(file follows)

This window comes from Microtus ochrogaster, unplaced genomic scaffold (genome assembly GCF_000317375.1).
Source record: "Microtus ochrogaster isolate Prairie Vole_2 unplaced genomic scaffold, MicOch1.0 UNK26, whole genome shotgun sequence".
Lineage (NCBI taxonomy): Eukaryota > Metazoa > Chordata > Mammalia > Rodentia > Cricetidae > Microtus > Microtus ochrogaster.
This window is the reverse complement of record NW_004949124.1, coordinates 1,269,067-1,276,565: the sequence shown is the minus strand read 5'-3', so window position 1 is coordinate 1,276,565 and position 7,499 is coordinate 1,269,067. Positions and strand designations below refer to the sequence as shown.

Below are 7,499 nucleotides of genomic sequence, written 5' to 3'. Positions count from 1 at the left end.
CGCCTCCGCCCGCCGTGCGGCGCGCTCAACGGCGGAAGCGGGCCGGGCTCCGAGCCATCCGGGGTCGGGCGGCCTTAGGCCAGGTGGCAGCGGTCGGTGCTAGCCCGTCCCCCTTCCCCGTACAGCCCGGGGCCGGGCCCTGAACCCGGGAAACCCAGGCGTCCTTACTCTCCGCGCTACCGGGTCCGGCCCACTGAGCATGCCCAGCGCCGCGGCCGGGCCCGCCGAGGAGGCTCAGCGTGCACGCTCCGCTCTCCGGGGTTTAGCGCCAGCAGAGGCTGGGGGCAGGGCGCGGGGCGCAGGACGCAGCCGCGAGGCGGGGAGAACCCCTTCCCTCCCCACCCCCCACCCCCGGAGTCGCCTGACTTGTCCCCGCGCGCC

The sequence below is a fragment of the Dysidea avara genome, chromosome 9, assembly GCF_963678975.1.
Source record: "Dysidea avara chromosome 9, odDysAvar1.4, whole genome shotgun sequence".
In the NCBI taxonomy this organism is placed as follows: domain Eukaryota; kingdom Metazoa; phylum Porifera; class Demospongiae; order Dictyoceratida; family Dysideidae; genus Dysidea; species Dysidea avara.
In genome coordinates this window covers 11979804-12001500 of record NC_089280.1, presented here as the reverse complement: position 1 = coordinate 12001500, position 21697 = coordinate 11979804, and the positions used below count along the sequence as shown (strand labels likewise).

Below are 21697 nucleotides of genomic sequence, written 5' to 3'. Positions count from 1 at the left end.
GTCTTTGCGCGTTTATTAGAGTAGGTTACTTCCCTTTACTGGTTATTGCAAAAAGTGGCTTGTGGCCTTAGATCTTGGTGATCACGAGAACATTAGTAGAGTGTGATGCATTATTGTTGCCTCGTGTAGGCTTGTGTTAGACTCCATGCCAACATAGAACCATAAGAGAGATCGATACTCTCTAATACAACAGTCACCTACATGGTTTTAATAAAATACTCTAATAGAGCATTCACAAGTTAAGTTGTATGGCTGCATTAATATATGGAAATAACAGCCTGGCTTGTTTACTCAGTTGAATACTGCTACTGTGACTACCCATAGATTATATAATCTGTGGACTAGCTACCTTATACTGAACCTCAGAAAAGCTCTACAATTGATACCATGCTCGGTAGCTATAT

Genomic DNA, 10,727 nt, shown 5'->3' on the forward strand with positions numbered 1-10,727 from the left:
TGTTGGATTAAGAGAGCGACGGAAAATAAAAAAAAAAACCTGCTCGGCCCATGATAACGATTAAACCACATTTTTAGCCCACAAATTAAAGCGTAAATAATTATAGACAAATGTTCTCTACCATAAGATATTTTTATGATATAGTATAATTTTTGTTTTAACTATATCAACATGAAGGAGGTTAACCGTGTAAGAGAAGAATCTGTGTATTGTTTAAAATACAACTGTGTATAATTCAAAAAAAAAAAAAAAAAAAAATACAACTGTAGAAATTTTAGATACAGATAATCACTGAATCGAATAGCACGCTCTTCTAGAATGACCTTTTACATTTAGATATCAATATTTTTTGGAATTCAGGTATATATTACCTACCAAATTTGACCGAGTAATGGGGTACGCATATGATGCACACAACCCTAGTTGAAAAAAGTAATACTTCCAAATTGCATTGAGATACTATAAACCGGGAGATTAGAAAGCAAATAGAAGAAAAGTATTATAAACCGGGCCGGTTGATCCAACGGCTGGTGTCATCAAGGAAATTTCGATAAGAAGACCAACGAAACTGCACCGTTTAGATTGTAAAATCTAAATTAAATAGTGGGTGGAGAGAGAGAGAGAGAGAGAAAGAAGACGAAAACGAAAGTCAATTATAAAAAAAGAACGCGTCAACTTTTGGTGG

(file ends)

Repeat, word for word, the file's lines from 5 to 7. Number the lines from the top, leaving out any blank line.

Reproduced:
Below are 7,499 nucleotides of genomic sequence, written 5' to 3'. Positions count from 1 at the left end.
CGCCTCCGCCCGCCGTGCGGCGCGCTCAACGGCGGAAGCGGGCCGGGCTCCGAGCCATCCGGGGTCGGGCGGCCTTAGGCCAGGTGGCAGCGGTCGGTGCTAGCCCGTCCCCCTTCCCCGTACAGCCCGGGGCCGGGCCCTGAACCCGGGAAACCCAGGCGTCCTTACTCTCCGCGCTACCGGGTCCGGCCCACTGAGCATGCCCAGCGCCGCGGCCGGGCCCGCCGAGGAGGCTCAGCGTGCACGCTCCGCTCTCCGGGGTTTAGCGCCAGCAGAGGCTGGGGGCAGGGCGCGGGGCGCAGGACGCAGCCGCGAGGCGGGGAGAACCCCTTCCCTCCCCACCCCCCACCCCCGGAGTCGCCTGACTTGTCCCCGCGCGCC

The sequence below is a fragment of the Dysidea avara genome, chromosome 9, assembly GCF_963678975.1.